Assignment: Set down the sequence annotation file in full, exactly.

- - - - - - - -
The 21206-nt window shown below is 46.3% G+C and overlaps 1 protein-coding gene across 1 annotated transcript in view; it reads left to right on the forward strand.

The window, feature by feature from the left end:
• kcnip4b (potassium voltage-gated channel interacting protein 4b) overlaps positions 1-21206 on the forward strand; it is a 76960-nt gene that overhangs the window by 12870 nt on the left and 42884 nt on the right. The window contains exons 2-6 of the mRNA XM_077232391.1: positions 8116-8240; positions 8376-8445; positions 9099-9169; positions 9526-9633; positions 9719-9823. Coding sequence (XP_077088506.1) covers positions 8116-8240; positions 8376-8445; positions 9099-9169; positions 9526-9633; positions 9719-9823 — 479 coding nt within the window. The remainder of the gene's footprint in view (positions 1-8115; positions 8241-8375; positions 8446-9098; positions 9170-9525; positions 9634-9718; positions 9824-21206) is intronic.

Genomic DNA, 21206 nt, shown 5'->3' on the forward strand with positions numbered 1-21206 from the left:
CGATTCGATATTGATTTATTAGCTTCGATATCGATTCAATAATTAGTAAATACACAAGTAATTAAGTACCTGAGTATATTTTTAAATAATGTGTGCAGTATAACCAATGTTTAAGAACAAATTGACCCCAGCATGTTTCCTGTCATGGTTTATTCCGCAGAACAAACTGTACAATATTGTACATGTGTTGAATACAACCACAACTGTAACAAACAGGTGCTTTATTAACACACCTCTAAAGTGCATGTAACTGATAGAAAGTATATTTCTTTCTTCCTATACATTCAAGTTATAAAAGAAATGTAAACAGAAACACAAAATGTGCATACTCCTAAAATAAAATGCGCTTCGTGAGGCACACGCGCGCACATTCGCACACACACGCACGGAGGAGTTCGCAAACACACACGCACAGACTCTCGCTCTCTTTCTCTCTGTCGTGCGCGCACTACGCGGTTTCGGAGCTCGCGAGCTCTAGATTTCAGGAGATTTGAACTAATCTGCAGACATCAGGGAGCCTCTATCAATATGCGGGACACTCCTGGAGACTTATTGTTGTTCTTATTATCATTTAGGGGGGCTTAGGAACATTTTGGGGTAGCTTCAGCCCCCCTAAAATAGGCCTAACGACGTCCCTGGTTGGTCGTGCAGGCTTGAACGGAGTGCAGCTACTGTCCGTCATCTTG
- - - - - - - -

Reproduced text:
The 21206-nt window shown below is 46.3% G+C and overlaps 1 protein-coding gene across 1 annotated transcript in view; it reads left to right on the forward strand.

The window, feature by feature from the left end:
• kcnip4b (potassium voltage-gated channel interacting protein 4b) overlaps positions 1-21206 on the forward strand; it is a 76960-nt gene that overhangs the window by 12870 nt on the left and 42884 nt on the right. The window contains exons 2-6 of the mRNA XM_077232391.1: positions 8116-8240; positions 8376-8445; positions 9099-9169; positions 9526-9633; positions 9719-9823. Coding sequence (XP_077088506.1) covers positions 8116-8240; positions 8376-8445; positions 9099-9169; positions 9526-9633; positions 9719-9823 — 479 coding nt within the window. The remainder of the gene's footprint in view (positions 1-8115; positions 8241-8375; positions 8446-9098; positions 9170-9525; positions 9634-9718; positions 9824-21206) is intronic.

Genomic DNA, 21206 nt, shown 5'->3' on the forward strand with positions numbered 1-21206 from the left:
CGATTCGATATTGATTTATTAGCTTCGATATCGATTCAATAATTAGTAAATACACAAGTAATTAAGTACCTGAGTATATTTTTAAATAATGTGTGCAGTATAACCAATGTTTAAGAACAAATTGACCCCAGCATGTTTCCTGTCATGGTTTATTCCGCAGAACAAACTGTACAATATTGTACATGTGTTGAATACAACCACAACTGTAACAAACAGGTGCTTTATTAACACACCTCTAAAGTGCATGTAACTGATAGAAAGTATATTTCTTTCTTCCTATACATTCAAGTTATAAAAGAAATGTAAACAGAAACACAAAATGTGCATACTCCTAAAATAAAATGCGCTTCGTGAGGCACACGCGCGCACATTCGCACACACACGCACGGAGGAGTTCGCAAACACACACGCACAGACTCTCGCTCTCTTTCTCTCTGTCGTGCGCGCACTACGCGGTTTCGGAGCTCGCGAGCTCTAGATTTCAGGAGATTTGAACTAATCTGCAGACATCAGGGAGCCTCTATCAATATGCGGGACACTCCTGGAGACTTATTGTTGTTCTTATTATCATTTAGGGGGGCTTAGGAACATTTTGGGGTAGCTTCAGCCCCCCTAAAATAGGCCTAACGACGTCCCTGGTTGGTCGTGCAGGCTTGAACGGAGTGCAGCTACTGTCCGTCATCTTG